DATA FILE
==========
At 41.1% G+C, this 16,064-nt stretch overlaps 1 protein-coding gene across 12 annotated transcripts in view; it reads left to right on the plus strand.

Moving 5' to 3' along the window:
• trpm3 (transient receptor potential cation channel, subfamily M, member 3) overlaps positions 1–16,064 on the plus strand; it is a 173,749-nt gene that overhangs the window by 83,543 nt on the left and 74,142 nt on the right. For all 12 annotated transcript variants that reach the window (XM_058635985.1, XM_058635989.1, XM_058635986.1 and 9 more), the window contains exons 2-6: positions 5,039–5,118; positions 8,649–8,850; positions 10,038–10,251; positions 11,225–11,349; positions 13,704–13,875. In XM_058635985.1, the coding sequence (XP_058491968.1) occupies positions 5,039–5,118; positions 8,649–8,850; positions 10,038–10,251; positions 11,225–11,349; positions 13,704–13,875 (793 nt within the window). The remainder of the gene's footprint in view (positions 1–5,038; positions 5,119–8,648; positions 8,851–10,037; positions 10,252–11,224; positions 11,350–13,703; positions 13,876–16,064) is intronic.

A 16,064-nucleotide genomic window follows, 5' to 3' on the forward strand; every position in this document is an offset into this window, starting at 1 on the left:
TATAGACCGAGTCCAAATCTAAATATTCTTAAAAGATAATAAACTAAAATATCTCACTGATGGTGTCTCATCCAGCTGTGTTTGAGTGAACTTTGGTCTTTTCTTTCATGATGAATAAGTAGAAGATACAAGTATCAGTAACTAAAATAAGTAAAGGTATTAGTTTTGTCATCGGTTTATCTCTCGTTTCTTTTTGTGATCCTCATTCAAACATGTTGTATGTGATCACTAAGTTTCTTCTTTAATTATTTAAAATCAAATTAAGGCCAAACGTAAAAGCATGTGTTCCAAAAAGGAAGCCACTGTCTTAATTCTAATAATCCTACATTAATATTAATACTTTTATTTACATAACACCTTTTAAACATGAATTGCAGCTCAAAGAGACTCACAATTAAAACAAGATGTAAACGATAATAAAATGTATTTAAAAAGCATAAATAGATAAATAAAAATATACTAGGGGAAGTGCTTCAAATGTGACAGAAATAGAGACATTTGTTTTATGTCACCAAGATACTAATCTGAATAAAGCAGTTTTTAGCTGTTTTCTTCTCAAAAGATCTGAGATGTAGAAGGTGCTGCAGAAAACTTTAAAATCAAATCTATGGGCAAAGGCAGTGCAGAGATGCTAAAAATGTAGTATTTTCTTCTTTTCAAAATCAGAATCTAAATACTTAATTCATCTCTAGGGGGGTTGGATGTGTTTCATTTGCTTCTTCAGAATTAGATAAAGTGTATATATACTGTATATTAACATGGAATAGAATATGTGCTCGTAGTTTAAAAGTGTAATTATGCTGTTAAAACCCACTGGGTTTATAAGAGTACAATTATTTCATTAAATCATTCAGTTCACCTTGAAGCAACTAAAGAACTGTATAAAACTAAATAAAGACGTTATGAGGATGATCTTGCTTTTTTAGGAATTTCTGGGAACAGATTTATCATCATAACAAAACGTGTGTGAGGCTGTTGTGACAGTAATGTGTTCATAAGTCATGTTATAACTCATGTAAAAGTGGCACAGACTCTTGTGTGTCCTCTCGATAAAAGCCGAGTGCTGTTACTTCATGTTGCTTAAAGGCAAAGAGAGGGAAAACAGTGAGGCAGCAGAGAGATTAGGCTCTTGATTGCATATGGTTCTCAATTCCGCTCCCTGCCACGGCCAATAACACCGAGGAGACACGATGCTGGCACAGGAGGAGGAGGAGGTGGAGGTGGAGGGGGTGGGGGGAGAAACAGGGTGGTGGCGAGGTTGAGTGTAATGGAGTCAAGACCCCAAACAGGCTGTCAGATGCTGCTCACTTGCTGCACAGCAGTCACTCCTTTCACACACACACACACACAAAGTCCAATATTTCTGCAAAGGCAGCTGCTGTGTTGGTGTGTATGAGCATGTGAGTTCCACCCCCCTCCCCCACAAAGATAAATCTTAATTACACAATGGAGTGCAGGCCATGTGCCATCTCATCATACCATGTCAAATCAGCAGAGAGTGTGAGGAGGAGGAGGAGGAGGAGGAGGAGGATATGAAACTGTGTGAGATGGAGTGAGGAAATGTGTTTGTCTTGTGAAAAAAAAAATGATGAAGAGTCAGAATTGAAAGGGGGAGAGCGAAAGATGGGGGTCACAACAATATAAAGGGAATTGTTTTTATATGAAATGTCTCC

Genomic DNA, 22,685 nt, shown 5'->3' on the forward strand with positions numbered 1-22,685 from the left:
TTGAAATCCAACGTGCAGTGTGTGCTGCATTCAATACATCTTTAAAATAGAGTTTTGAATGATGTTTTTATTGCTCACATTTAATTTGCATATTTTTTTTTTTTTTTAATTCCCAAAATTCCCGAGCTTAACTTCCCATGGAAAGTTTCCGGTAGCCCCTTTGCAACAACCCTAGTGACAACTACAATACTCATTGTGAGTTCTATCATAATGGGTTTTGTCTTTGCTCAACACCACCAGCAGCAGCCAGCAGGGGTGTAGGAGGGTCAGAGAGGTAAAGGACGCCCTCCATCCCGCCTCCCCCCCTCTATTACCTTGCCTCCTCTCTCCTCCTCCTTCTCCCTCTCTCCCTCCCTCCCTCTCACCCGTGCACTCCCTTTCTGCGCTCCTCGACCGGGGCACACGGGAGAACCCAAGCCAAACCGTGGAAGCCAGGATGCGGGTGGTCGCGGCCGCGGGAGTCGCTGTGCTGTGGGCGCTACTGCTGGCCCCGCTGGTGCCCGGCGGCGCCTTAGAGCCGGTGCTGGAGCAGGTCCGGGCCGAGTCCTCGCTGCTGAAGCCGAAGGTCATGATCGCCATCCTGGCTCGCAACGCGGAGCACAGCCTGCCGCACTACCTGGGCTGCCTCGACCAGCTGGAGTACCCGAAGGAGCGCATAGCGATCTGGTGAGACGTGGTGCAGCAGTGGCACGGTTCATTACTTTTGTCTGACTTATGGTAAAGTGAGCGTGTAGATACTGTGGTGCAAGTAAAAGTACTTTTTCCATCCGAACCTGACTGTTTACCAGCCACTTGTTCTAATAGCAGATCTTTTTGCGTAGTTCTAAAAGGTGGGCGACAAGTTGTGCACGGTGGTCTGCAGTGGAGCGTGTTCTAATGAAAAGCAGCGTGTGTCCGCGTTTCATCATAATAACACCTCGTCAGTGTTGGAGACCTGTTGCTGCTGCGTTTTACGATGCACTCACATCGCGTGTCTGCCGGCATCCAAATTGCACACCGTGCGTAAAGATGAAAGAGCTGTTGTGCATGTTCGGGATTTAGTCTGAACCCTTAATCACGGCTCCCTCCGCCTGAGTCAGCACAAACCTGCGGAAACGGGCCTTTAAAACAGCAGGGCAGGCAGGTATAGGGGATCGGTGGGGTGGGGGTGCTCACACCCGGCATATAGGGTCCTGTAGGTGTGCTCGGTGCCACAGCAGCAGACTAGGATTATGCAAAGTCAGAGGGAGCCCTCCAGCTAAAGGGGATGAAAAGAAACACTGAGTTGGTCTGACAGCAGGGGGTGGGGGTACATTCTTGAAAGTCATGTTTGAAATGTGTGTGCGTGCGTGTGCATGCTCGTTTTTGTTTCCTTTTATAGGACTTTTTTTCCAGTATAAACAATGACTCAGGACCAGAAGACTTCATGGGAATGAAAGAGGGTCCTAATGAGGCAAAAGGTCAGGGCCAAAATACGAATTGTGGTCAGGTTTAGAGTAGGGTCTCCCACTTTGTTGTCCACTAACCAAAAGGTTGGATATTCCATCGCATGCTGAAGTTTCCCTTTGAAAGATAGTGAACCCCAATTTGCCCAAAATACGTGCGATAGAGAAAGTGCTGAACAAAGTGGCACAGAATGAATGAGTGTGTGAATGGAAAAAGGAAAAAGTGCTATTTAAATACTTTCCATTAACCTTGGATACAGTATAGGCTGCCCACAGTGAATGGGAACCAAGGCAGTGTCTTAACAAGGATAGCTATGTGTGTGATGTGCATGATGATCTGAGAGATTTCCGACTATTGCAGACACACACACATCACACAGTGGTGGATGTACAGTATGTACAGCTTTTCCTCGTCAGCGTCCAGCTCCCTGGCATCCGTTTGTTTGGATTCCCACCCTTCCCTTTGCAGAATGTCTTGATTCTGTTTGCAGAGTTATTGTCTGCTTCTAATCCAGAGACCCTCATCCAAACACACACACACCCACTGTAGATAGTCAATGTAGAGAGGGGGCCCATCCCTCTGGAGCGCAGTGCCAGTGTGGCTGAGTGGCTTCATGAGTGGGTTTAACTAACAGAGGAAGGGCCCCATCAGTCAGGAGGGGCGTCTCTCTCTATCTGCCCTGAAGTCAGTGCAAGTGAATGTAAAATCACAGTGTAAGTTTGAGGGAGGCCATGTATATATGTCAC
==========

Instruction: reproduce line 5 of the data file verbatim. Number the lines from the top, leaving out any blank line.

TATAGACCGAGTCCAAATCTAAATATTCTTAAAAGATAATAAACTAAAATATCTCACTGATGGTGTCTCATCCAGCTGTGTTTGAGTGAACTTTGGTCTTTTCTTTCATGATGAATAAGTAGAAGATACAAGTATCAGTAACTAAAATAAGTAAAGGTATTAGTTTTGTCATCGGTTTATCTCTCGTTTCTTTTTGTGATCCTCATTCAAACATGTTGTATGTGATCACTAAGTTTCTTCTTTAATTATTTAAAATCAAATTAAGGCCAAACGTAAAAGCATGTGTTCCAAAAAGGAAGCCACTGTCTTAATTCTAATAATCCTACATTAATATTAATACTTTTATTTACATAACACCTTTTAAACATGAATTGCAGCTCAAAGAGACTCACAATTAAAACAAGATGTAAACGATAATAAAATGTATTTAAAAAGCATAAATAGATAAATAAAAATATACTAGGGGAAGTGCTTCAAATGTGACAGAAATAGAGACATTTGTTTTATGTCACCAAGATACTAATCTGAATAAAGCAGTTTTTAGCTGTTTTCTTCTCAAAAGATCTGAGATGTAGAAGGTGCTGCAGAAAACTTTAAAATCAAATCTATGGGCAAAGGCAGTGCAGAGATGCTAAAAATGTAGTATTTTCTTCTTTTCAAAATCAGAATCTAAATACTTAATTCATCTCTAGGGGGGTTGGATGTGTTTCATTTGCTTCTTCAGAATTAGATAAAGTGTATATATACTGTATATTAACATGGAATAGAATATGTGCTCGTAGTTTAAAAGTGTAATTATGCTGTTAAAACCCACTGGGTTTATAAGAGTACAATTATTTCATTAAATCATTCAGTTCACCTTGAAGCAACTAAAGAACTGTATAAAACTAAATAAAGACGTTATGAGGATGATCTTGCTTTTTTAGGAATTTCTGGGAACAGATTTATCATCATAACAAAACGTGTGTGAGGCTGTTGTGACAGTAATGTGTTCATAAGTCATGTTATAACTCATGTAAAAGTGGCACAGACTCTTGTGTGTCCTCTCGATAAAAGCCGAGTGCTGTTACTTCATGTTGCTTAAAGGCAAAGAGAGGGAAAACAGTGAGGCAGCAGAGAGATTAGGCTCTTGATTGCATATGGTTCTCAATTCCGCTCCCTGCCACGGCCAATAACACCGAGGAGACACGATGCTGGCACAGGAGGAGGAGGAGGTGGAGGTGGAGGGGGTGGGGGGAGAAACAGGGTGGTGGCGAGGTTGAGTGTAATGGAGTCAAGACCCCAAACAGGCTGTCAGATGCTGCTCACTTGCTGCACAGCAGTCACTCCTTTCACACACACACACACACAAAGTCCAATATTTCTGCAAAGGCAGCTGCTGTGTTGGTGTGTATGAGCATGTGAGTTCCACCCCCCTCCCCCACAAAGATAAATCTTAATTACACAATGGAGTGCAGGCCATGTGCCATCTCATCATACCATGTCAAATCAGCAGAGAGTGTGAGGAGGAGGAGGAGGAGGAGGAGGAGGATATGAAACTGTGTGAGATGGAGTGAGGAAATGTGTTTGTCTTGTGAAAAAAAAAATGATGAAGAGTCAGAATTGAAAGGGGGAGAGCGAAAGATGGGGGTCACAACAATATAAAGGGAATTGTTTTTATATGAAATGTCTCC